The drama played itself out like clockwork. The hippos had stopped eating their grass, and were staring at us warily. Their message was unmistakable: If you’re really, really stupid, you humans, you’ll keep paddling downstream and cross our territory, canoe scum!

But we had no choice. We had to continue downstream. And just as we came opposite the hippos, the biggest hippo of all—no doubt the lead hippo from whom the others took their cue—roared. His mouth opened wide, and inside we could see his fleshy pink mouth and throat, with its characteristic blunt-end teeth waiting for something to bite in half. All fourteen paddlers dug in their paddles and the inflatable canoes leaped forward, hoping to survive this gauntlet. The hippopotamuses charged.

Speaking for myself, I’d lost all conscious thought and was in the grip of one overpowering emotion: fear. I’m a good paddler. A very good paddler. I’ve won canoe races in Canada. Yet I’ve never paddled a canoe faster than I paddled now. Vast, turbulent, swirls of water surged from my paddle, and as soon as I’d reached back as far as I could go, I’d bring the paddle forward with blinding speed, desperate to claw away at the river again—claw to safety, and escape these horrible, charging beasts. Hans, in the bow, was doing the same, and if I’d been able to look over at the other canoes, I’m certain I’d have seen similar, terror-stricken faces, and desperate canoe paddling.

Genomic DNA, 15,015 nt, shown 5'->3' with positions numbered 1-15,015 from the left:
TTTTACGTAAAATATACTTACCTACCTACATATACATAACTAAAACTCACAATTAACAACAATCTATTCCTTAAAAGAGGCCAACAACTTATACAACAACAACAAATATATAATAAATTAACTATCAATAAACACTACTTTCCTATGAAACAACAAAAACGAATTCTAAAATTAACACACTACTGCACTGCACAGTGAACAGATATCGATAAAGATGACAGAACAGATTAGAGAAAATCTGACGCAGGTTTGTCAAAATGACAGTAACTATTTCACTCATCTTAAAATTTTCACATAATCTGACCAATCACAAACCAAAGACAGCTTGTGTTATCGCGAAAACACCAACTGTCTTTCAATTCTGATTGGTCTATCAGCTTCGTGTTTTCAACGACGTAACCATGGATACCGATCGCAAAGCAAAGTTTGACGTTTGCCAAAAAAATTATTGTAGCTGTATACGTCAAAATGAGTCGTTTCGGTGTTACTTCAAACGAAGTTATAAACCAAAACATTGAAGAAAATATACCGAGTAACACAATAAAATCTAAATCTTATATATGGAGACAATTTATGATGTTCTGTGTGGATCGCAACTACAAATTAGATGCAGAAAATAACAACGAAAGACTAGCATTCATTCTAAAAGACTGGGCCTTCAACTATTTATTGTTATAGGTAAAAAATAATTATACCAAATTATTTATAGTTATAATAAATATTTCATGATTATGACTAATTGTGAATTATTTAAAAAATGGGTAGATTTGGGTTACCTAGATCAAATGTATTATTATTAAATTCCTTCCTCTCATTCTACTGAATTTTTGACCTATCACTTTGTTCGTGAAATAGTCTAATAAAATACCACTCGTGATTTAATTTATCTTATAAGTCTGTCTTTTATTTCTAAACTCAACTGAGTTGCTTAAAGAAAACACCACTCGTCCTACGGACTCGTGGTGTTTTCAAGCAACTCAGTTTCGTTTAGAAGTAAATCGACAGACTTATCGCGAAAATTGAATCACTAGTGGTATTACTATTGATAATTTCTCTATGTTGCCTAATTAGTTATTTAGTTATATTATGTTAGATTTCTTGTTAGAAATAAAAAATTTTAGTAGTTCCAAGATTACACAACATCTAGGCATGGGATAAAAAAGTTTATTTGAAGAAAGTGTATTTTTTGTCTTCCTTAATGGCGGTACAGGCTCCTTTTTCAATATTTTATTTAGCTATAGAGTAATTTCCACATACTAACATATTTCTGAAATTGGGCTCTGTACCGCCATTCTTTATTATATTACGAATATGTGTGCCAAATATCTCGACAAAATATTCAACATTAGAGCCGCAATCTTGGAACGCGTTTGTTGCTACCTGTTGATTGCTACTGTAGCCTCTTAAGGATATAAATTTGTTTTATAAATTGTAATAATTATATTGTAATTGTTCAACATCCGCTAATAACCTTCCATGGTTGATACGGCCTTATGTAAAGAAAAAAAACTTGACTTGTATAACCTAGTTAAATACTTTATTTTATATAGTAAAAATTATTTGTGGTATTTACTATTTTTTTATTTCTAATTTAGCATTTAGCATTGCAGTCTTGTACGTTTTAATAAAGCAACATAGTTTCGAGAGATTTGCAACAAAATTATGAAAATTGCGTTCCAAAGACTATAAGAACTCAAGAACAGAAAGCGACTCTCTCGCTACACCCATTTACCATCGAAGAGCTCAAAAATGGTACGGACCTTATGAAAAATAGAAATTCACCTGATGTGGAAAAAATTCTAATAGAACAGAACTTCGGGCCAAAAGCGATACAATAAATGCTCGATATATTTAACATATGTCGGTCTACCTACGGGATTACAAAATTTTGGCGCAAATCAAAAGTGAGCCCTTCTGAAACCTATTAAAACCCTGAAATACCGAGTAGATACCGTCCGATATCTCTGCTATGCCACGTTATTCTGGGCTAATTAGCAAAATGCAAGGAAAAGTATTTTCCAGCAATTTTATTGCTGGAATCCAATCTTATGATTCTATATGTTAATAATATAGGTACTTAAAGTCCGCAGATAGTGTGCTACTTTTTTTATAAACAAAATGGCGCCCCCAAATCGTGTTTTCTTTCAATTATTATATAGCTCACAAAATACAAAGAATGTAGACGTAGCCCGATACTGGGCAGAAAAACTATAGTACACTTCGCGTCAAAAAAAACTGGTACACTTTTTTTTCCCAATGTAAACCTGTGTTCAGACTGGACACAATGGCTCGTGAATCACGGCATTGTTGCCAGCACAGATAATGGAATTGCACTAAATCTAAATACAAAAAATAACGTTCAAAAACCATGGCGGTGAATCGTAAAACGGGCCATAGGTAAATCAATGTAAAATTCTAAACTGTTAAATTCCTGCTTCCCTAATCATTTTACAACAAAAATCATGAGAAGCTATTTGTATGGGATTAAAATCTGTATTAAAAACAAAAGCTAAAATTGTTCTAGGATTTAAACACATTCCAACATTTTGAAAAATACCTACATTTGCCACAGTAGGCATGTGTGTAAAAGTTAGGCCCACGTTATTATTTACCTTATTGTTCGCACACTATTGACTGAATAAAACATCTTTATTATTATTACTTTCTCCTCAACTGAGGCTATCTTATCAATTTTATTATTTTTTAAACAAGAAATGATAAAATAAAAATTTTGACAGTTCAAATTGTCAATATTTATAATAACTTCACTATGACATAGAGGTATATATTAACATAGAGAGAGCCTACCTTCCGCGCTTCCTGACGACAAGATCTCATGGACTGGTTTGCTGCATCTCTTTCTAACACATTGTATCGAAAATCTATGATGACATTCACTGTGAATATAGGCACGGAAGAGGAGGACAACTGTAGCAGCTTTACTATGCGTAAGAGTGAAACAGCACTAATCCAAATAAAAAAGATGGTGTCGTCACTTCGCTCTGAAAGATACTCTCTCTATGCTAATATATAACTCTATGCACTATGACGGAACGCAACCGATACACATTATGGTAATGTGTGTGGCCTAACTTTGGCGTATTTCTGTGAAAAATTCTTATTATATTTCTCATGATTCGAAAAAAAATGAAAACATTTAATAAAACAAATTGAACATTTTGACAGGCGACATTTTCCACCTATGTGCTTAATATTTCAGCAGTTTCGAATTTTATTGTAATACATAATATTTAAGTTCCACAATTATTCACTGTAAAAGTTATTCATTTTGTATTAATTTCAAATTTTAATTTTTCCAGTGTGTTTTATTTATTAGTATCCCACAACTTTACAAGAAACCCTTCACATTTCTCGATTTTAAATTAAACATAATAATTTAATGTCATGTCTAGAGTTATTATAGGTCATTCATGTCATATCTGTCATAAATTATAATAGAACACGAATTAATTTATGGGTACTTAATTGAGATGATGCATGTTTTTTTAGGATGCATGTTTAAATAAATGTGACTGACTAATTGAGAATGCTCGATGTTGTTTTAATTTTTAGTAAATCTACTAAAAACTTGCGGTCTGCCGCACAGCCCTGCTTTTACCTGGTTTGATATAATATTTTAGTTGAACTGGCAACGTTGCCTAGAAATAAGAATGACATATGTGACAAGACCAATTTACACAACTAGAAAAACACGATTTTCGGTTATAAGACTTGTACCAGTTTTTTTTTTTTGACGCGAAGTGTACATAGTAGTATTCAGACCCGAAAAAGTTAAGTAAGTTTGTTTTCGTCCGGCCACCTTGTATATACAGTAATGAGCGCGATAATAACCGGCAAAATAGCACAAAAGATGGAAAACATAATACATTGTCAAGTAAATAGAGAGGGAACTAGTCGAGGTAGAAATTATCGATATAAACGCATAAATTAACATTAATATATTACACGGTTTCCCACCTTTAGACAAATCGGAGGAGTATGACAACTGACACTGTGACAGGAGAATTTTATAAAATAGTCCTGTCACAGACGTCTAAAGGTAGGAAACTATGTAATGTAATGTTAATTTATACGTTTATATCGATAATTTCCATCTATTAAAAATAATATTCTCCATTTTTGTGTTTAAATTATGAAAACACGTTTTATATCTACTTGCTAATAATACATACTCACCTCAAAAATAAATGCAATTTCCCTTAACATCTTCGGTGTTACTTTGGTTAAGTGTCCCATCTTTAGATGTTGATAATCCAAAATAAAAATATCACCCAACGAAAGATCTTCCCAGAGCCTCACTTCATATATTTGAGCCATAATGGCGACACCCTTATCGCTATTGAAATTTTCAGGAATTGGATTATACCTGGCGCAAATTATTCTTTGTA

There was a sharp curve in the river here, and almost instantly we were beyond it, so fast were the canoes going.   Taking a brief moment to glance around, I noticed that the hippos were no longer chasing us. We’d escaped! Keeta, just to our right, was wearing a big smile. The other canoes closed around us, desperately-fatigued bodies collapsing on the gunwales and thwarts, paddles dropping where they fell. But everyone kept their hands on their paddles nonetheless.   The paddles had saved our lives.

“OK!” said Keeta, smiling. “I guess we made it!”

Jules, the safari guide, was diligently counting, to make sure all seven canoes were around the bend. Suddenly Keeta was doing the same thing.

They looked at each other in horror. There were only six canoes.

“Peter and Vin!” said Patti. “They were last in line! Where are Peter and Vin?”

Peter, Vin, and their canoe, had vanished.

A horrible realization begin growing within me. Even a slowly-paddled canoe would have caught up with us by now. They weren’t ahead of us. If they were still behind us…

“Peter! Vin!” shouted Jules.

“Peter! Vin!” shouted Keeta. “Hey, where are you?”

We were against the Zambian side of the river and a brooding, terrifying silence now hung over the water. There was no sound of bellowing hippopotamuses. No sound of panicked canoe paddles slashing at the water.   No frenzied excitement. There was—nothing.

“Oh my God!” said Patti, almost in a whisper.